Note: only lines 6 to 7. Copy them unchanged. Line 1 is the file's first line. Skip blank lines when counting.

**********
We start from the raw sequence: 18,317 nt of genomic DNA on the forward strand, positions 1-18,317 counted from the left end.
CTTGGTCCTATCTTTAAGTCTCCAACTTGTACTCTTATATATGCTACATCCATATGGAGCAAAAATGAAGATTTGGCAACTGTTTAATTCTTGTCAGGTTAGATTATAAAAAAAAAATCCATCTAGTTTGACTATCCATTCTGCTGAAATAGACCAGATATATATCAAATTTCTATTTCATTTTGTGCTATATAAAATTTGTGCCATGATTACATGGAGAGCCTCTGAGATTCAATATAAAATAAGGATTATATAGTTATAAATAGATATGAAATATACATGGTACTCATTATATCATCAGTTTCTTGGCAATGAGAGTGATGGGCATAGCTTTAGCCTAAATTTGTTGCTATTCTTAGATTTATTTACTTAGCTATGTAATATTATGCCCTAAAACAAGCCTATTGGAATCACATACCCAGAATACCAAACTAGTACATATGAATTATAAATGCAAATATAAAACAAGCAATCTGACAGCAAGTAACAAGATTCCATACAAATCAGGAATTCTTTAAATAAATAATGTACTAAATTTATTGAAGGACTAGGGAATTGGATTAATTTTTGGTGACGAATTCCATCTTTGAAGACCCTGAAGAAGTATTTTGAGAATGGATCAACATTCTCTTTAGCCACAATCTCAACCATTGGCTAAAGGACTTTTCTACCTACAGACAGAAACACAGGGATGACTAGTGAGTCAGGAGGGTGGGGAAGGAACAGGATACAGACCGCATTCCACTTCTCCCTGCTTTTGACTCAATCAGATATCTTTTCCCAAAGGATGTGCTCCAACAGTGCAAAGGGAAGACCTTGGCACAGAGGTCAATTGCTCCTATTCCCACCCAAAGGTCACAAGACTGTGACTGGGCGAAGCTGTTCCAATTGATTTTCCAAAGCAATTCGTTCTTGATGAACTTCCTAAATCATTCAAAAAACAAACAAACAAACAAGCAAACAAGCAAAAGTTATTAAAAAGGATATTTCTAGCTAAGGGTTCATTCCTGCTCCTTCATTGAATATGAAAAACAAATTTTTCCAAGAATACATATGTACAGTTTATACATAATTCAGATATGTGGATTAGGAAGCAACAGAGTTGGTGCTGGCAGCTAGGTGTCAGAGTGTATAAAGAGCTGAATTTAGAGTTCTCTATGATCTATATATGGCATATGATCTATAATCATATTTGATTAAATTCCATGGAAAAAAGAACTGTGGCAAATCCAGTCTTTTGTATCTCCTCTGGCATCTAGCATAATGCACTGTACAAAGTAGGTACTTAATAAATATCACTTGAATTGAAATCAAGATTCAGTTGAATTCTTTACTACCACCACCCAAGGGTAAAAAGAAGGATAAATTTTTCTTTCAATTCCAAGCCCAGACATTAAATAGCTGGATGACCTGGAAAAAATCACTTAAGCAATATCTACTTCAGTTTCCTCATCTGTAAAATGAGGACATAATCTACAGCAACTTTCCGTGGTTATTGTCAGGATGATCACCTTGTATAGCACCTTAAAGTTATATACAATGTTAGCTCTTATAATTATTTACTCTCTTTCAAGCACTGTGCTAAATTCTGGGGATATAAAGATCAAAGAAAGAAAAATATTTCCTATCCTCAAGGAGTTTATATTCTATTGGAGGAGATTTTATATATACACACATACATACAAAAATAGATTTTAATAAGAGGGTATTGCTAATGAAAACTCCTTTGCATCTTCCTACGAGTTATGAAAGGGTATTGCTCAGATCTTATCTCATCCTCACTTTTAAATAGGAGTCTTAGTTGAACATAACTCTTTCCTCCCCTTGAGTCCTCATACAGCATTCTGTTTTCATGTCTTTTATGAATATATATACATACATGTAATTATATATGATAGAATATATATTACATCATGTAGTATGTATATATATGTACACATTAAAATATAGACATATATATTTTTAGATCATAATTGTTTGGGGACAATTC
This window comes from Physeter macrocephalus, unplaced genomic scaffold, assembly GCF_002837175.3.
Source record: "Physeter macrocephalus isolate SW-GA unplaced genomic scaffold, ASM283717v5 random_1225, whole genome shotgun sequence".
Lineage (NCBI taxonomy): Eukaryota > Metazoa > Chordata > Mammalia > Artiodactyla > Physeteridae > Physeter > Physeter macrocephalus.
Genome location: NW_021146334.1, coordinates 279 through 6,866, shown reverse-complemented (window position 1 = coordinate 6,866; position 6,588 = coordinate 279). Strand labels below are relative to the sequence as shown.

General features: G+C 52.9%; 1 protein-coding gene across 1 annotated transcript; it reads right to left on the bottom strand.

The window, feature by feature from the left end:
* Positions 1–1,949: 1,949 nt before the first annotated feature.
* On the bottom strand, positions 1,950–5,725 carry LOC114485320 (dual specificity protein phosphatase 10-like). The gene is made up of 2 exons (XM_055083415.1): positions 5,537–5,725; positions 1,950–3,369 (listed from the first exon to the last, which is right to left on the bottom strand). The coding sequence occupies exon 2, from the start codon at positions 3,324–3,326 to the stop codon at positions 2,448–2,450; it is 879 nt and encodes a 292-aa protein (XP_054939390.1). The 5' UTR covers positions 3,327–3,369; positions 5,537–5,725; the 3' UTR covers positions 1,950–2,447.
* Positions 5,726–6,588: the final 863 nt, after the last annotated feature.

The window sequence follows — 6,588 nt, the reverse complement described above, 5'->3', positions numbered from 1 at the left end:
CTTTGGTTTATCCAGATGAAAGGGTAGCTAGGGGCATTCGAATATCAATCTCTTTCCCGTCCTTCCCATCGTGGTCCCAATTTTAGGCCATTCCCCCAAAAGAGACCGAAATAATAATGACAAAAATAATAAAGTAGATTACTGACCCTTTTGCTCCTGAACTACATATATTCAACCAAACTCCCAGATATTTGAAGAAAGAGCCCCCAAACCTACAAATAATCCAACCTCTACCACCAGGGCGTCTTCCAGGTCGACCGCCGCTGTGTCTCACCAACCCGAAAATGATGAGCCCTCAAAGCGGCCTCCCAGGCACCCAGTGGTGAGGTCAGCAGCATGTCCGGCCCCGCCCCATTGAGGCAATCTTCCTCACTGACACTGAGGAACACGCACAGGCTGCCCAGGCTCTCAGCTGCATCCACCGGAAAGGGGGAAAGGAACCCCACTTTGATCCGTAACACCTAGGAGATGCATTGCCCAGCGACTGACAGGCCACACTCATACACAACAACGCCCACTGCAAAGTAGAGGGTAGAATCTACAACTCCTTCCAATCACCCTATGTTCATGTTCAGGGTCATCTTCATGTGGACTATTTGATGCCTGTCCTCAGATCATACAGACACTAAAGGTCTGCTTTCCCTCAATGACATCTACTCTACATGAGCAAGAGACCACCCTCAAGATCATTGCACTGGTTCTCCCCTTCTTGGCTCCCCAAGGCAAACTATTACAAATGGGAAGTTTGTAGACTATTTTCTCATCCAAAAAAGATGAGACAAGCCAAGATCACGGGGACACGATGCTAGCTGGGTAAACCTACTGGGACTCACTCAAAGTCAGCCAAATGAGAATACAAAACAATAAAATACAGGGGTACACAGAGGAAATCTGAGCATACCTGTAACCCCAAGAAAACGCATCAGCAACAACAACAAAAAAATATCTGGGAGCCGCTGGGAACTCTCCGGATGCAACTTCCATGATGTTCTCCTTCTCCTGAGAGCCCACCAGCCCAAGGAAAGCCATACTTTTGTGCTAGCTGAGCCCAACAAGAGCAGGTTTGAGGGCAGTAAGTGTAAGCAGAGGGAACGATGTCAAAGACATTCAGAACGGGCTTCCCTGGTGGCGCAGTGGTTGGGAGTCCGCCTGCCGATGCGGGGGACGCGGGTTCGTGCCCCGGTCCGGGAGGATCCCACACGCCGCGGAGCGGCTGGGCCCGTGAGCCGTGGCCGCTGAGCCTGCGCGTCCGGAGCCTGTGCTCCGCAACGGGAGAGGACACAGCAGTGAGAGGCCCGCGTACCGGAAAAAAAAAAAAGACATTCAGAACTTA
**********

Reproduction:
Genome location: NW_021146334.1, coordinates 279 through 6,866, shown reverse-complemented (window position 1 = coordinate 6,866; position 6,588 = coordinate 279). Strand labels below are relative to the sequence as shown.

General features: G+C 52.9%; 1 protein-coding gene across 1 annotated transcript; it reads right to left on the bottom strand.